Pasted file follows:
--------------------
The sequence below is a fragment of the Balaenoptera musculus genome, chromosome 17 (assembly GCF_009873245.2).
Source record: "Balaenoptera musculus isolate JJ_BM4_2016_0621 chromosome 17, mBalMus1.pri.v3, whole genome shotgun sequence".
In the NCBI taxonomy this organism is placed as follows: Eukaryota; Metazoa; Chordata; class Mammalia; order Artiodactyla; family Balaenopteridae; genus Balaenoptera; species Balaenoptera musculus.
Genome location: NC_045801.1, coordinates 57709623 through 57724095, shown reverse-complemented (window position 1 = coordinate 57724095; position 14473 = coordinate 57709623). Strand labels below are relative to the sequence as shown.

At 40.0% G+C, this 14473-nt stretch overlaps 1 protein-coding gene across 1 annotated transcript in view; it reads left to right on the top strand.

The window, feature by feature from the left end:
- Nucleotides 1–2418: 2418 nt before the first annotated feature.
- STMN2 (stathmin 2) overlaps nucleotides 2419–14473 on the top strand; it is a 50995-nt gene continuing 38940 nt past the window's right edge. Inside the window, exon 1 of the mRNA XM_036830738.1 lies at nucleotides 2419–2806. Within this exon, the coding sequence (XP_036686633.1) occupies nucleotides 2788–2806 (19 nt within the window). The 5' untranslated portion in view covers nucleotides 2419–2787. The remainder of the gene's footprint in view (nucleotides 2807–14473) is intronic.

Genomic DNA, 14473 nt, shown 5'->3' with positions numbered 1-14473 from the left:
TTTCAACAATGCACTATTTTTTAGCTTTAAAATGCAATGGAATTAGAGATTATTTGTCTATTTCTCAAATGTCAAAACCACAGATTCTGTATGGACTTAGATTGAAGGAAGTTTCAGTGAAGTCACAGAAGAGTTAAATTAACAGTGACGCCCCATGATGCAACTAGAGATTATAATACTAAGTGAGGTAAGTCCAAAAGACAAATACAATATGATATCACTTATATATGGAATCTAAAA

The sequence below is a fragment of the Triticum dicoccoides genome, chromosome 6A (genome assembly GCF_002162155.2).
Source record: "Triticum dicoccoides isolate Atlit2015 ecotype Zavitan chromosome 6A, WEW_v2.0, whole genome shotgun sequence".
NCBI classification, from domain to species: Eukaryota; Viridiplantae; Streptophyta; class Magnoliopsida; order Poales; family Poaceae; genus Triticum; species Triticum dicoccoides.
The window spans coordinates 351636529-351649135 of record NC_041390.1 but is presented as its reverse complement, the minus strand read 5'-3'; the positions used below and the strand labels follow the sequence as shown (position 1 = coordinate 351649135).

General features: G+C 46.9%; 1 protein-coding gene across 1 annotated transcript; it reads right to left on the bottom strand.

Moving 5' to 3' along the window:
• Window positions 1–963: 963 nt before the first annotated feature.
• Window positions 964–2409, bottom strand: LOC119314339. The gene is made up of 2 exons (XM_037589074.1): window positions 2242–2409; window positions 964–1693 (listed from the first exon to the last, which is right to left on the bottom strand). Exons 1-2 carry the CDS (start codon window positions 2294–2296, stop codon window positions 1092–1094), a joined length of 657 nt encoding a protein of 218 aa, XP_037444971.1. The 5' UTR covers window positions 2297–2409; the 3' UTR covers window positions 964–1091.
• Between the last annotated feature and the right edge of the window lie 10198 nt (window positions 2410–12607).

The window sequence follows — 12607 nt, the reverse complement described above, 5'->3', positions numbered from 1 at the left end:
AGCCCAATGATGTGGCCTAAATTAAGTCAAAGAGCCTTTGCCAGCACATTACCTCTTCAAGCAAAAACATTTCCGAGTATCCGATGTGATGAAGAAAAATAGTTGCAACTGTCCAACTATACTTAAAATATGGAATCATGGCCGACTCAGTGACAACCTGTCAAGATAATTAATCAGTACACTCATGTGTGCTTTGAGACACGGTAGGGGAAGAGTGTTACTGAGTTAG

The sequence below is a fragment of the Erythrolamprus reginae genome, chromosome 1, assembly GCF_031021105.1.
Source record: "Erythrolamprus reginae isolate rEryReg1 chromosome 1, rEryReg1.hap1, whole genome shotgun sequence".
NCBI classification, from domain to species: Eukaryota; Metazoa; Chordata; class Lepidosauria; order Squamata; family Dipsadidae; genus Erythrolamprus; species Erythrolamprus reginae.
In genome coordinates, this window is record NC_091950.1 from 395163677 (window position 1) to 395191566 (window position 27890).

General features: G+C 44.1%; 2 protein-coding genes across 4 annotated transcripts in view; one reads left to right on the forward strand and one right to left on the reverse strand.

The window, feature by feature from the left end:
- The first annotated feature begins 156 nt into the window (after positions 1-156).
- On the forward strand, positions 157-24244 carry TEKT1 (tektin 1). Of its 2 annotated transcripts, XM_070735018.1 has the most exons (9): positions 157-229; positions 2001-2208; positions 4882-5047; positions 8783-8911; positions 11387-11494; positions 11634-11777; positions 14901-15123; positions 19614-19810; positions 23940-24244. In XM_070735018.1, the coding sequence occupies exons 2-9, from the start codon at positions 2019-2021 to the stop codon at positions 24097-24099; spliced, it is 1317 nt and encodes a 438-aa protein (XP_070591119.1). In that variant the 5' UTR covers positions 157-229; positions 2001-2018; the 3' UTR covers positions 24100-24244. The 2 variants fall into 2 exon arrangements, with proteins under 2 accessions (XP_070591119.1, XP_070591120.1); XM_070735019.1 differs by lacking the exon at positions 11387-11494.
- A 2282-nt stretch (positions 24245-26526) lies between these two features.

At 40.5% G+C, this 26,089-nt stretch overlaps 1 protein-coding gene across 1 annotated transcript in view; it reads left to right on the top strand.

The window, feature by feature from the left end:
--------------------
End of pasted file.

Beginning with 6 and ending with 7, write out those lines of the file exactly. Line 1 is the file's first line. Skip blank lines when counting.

The window, feature by feature from the left end:
- Nucleotides 1–2418: 2418 nt before the first annotated feature.